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My New Year's Resolution Was to Quit the Gym

Photograph by Twenty20

It's a new year, a traditional time to make resolutions for self-improvement. In a reverse move to many, I am marking the new year by quitting my gym.

According to the Statistic Brain Research Institute, 67 percent of Americans with gym memberships never use them. And it's not just in the U.S.: in the U.K., of those who sign up with gyms at the start of the new year, 59 percent of men and 15 percent of woman quit before January is over.

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I have been a member of my gym since it opened about seven years ago. I used to really enjoy it, when I could go in the evenings and take my time post-workout, lingering in the sauna. I paused my membership during my three pregnancies, each time resolving to get right back to it post-delivery.

Another thing I have less time for these days is socializing.

But with children there is no lingering—anywhere—so the gym became something less relaxing. My gym has a daycare, but its space and hours are limited and getting three children into one time slot is nearly impossible. Rushing to the gym after dinner and getting back in time to put children to bed just made it a stressful hassle.

Conclusion: gyms just aren't for me. I don't really avail myself of classes, because they never seem to suit my schedule. I went to Pilates for a while, but it was at 9 p.m. on Monday nights, which is not when I want to be heading for the gym. I did a spinning class once. The results were humiliating.

I'm mostly on the treadmill, because I like the solitude of running, the time with my iPod, the flexibility of the schedule, the simplicity of the equipment required and the mental space it gives me to think.

But it's exactly the flexibility of it that makes me put off doing it. Basically, if something is not scheduled in my day, it is unlikely to happen. Anything not firmly on my to-do list is optional. And if it's something I don't enjoy anyway—like running on a treadmill indoors, vs. outside in nature—it doesn't stand a chance.

The main thing is I no longer have a two-hour daily block of time to give to something like a gym. So this year, my only resolution is to find a way to make exercising fun and also to fold it into my life in a way that is manageable and sustainable.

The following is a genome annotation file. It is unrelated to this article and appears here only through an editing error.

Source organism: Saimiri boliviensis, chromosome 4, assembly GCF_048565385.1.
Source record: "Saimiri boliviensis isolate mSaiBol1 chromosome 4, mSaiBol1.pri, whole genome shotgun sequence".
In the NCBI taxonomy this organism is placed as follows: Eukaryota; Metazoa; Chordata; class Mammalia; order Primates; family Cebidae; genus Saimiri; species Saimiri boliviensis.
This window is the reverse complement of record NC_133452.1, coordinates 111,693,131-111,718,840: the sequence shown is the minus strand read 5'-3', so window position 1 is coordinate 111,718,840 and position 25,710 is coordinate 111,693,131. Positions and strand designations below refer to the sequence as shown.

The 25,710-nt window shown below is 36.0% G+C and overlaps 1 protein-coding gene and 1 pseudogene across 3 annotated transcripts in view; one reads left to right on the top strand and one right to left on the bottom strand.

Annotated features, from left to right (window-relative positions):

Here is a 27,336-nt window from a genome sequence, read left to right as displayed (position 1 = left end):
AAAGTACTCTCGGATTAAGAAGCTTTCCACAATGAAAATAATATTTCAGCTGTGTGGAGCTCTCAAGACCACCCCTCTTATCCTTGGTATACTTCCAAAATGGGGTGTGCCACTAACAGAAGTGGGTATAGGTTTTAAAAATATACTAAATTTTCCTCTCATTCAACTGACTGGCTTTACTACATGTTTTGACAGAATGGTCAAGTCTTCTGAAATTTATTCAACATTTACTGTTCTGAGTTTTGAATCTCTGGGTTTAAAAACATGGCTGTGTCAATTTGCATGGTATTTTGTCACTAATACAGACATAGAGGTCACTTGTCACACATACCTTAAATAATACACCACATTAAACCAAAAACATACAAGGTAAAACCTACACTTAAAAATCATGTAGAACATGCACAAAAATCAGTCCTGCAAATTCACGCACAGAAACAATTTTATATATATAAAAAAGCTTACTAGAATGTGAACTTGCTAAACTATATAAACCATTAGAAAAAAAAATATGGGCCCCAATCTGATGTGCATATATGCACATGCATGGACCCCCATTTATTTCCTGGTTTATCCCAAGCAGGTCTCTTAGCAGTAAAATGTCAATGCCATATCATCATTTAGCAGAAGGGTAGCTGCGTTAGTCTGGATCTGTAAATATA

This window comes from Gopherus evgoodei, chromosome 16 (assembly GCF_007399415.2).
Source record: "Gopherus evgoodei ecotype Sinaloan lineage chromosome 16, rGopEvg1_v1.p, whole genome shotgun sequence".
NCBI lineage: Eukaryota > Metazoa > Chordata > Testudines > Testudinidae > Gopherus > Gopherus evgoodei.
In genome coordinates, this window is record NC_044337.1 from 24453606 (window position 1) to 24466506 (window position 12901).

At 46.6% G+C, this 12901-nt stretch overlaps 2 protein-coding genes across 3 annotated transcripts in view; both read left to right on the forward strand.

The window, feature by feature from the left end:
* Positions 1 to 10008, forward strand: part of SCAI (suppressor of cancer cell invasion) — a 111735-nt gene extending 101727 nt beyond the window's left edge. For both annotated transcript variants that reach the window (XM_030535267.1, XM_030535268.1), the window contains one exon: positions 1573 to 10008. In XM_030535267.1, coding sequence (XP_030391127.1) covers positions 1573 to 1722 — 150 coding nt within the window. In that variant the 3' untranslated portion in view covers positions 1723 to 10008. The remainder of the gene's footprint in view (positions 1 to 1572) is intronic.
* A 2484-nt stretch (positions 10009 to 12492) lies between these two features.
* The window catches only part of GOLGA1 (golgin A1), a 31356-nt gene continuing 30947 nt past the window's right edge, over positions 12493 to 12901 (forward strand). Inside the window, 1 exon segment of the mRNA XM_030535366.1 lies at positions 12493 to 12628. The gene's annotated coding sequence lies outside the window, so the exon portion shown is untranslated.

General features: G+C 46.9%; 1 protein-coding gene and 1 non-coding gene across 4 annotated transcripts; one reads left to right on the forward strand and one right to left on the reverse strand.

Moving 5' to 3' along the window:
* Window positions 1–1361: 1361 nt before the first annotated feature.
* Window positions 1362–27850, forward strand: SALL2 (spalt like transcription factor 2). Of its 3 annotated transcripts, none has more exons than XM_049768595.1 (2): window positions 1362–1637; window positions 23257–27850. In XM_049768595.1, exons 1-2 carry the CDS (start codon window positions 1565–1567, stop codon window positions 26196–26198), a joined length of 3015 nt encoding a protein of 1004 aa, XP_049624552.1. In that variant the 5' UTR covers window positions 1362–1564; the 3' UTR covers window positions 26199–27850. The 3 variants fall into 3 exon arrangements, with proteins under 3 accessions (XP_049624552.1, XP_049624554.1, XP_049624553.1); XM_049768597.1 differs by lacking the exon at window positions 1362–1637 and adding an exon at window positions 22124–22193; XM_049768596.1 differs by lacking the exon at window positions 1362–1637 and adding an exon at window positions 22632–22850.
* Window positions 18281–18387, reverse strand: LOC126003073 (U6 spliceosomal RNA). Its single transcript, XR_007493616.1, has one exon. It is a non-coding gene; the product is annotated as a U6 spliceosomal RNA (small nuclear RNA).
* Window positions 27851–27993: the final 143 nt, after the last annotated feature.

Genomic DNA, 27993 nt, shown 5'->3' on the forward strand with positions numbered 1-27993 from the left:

So I am resolved to stay out of the gym in 2016 and to make exercise something I look forward to doing rather than feel obligated to get done.

Another thing I have less time for these days is socializing. I have many conversations about how a friend and I need to get together for dinner or a drink. But it's hard to make it happen and comes with the additional anti-fitness consequence of wine calories when it does.

I don't have a lot of time and, at the risk of sounding overly pragmatic, it helps a lot if my activities follow the Ikea furniture model of serving more than one purpose. I want to exercise, and I want to see my friends. So this year, I'm attempting to combine these.

I've made plans for weekly runs with one friend and morning walks with another. Getting outside, even when it's cold, is invigorating and an enormous incentive. And two nights a week, I've been doing an evening trampoline boot camp with a couple of friends. It's very effective and really fun.

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So I am resolved to stay out of the gym in 2016 and to make exercise something I look forward to doing rather than feel obligated to get done. Like any fitness plan, it still hangs on discipline and commitment.

But knowing it's also social makes my odds of sticking to it that much higher.

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